I am thinking about this now because for the first time in a really long time, I am spending all of the Dog Days at home in Philadelphia. August 8th is my wedding anniversary, and right after our wedding, 39 years ago, Penny and I headed north on a wonderful camping honeymoon to Maine and to Nova Scotia. And just about every year since then we spent the Dog Days of August in the Northlands, usually camping, in NY State, New England, and Canada. We got to see wondrous places and wondrous sites; heron and egret roosts in the evenings as the birds returned; the Perseid meteor showers, visible tonight and tomorrow, which are absolutely phenomenal when seen away from city lights and by a lakeside or a lighthouse. Watching sunrises and/or sunsets from a small mountain can be literally breathtaking. Those were times when we were able to truly have a vacation: to “vacate”-leave our regular lives behind. Special times, indeed.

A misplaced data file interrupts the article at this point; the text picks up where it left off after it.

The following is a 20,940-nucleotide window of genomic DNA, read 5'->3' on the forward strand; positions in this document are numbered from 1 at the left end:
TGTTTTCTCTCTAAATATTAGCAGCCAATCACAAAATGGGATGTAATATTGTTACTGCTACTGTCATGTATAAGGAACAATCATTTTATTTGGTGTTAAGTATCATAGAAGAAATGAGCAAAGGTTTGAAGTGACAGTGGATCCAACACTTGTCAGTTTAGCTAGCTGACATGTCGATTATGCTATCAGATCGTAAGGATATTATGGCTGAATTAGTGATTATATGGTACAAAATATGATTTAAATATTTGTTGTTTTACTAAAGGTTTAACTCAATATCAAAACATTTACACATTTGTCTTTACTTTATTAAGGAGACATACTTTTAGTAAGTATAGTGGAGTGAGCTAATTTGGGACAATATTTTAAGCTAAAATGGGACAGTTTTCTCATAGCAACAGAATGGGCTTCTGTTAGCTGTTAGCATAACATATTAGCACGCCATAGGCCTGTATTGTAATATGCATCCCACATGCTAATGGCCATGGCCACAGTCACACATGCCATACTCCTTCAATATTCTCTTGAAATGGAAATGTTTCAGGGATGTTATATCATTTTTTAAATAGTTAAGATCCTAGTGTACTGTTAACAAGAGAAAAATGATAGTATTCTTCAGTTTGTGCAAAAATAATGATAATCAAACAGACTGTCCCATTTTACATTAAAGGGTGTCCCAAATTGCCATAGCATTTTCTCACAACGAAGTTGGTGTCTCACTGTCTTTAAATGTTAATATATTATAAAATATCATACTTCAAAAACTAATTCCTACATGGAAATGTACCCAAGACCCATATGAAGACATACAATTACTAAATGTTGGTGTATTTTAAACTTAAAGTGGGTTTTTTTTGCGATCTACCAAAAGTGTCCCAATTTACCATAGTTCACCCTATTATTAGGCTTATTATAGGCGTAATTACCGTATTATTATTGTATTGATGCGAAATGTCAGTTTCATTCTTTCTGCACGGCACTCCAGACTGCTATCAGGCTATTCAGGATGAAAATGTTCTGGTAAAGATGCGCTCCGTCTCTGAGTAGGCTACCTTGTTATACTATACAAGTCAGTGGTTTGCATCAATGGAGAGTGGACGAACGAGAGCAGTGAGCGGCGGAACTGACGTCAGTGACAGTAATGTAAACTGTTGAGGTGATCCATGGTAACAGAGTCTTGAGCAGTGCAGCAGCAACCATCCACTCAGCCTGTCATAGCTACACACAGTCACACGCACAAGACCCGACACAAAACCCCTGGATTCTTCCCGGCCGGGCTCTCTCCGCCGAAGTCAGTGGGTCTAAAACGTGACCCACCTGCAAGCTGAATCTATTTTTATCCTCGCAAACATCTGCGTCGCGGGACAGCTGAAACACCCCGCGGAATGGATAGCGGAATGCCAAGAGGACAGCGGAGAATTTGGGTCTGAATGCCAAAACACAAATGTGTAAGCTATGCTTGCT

Last year I did not go camping, but I did go up to Kingston, Ontario, where Penny and I went for over 20 years. I got to see the Perseids one night at Kingston’s Confederation Park, right where the Rideau Canal meets Lake Ontario.  It was a bright, clear night, and meteors were streaking across the sky every few minutes.  It was special: magical.

   And it will be magical again as I watch the Perseids this evening and tomorrow night from my backyard and standing on Bryan Street. And it will be calming and soothing and wondrous as I go walking in the morning tomorrow and see the sunrise over Mt. Airy or Germantown or Chestnut Hill, depending upon where I walk. These are all special and quietly awesome things to witness. They are all part of the gifts that can come from looking up. And a part of me will truly miss being up North at this time. That had become so special to me, and I am a little sad about not doing it this year. But I am also so grateful to have had years of being able to travel northward and experience the wonders of looking up into a brighter and clearer sky. Who knew that simply looking up can bring such joy?